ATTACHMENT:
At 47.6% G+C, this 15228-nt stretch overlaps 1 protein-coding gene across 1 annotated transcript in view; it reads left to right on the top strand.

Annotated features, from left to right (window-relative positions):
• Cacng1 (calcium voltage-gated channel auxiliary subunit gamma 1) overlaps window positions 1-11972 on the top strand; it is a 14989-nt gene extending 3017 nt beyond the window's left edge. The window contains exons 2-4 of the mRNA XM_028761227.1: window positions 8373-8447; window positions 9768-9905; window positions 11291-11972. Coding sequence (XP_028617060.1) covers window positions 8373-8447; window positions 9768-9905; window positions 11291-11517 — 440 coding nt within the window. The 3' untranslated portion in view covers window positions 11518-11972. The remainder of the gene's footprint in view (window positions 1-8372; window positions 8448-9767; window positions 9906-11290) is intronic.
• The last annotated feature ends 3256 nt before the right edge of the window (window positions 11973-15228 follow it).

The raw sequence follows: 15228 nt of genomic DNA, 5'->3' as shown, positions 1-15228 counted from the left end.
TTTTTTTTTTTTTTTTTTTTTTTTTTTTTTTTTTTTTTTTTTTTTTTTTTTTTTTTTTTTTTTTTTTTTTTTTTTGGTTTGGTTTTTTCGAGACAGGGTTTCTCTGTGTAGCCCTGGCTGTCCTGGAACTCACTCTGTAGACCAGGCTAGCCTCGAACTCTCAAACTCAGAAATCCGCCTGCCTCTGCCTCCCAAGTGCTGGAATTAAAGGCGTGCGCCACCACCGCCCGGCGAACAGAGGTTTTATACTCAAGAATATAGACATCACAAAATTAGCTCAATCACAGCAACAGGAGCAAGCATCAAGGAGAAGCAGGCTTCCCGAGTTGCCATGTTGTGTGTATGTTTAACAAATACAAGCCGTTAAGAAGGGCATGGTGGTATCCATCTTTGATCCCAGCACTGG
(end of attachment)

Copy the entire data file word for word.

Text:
At 47.6% G+C, this 15228-nt stretch overlaps 1 protein-coding gene across 1 annotated transcript in view; it reads left to right on the top strand.

Annotated features, from left to right (window-relative positions):
• Cacng1 (calcium voltage-gated channel auxiliary subunit gamma 1) overlaps window positions 1-11972 on the top strand; it is a 14989-nt gene extending 3017 nt beyond the window's left edge. The window contains exons 2-4 of the mRNA XM_028761227.1: window positions 8373-8447; window positions 9768-9905; window positions 11291-11972. Coding sequence (XP_028617060.1) covers window positions 8373-8447; window positions 9768-9905; window positions 11291-11517 — 440 coding nt within the window. The 3' untranslated portion in view covers window positions 11518-11972. The remainder of the gene's footprint in view (window positions 1-8372; window positions 8448-9767; window positions 9906-11290) is intronic.
• The last annotated feature ends 3256 nt before the right edge of the window (window positions 11973-15228 follow it).

The raw sequence follows: 15228 nt of genomic DNA, 5'->3' as shown, positions 1-15228 counted from the left end.
TTTTTTTTTTTTTTTTTTTTTTTTTTTTTTTTTTTTTTTTTTTTTTTTTTTTTTTTTTTTTTTTTTTTTTTTTTTGGTTTGGTTTTTTCGAGACAGGGTTTCTCTGTGTAGCCCTGGCTGTCCTGGAACTCACTCTGTAGACCAGGCTAGCCTCGAACTCTCAAACTCAGAAATCCGCCTGCCTCTGCCTCCCAAGTGCTGGAATTAAAGGCGTGCGCCACCACCGCCCGGCGAACAGAGGTTTTATACTCAAGAATATAGACATCACAAAATTAGCTCAATCACAGCAACAGGAGCAAGCATCAAGGAGAAGCAGGCTTCCCGAGTTGCCATGTTGTGTGTATGTTTAACAAATACAAGCCGTTAAGAAGGGCATGGTGGTATCCATCTTTGATCCCAGCACTGG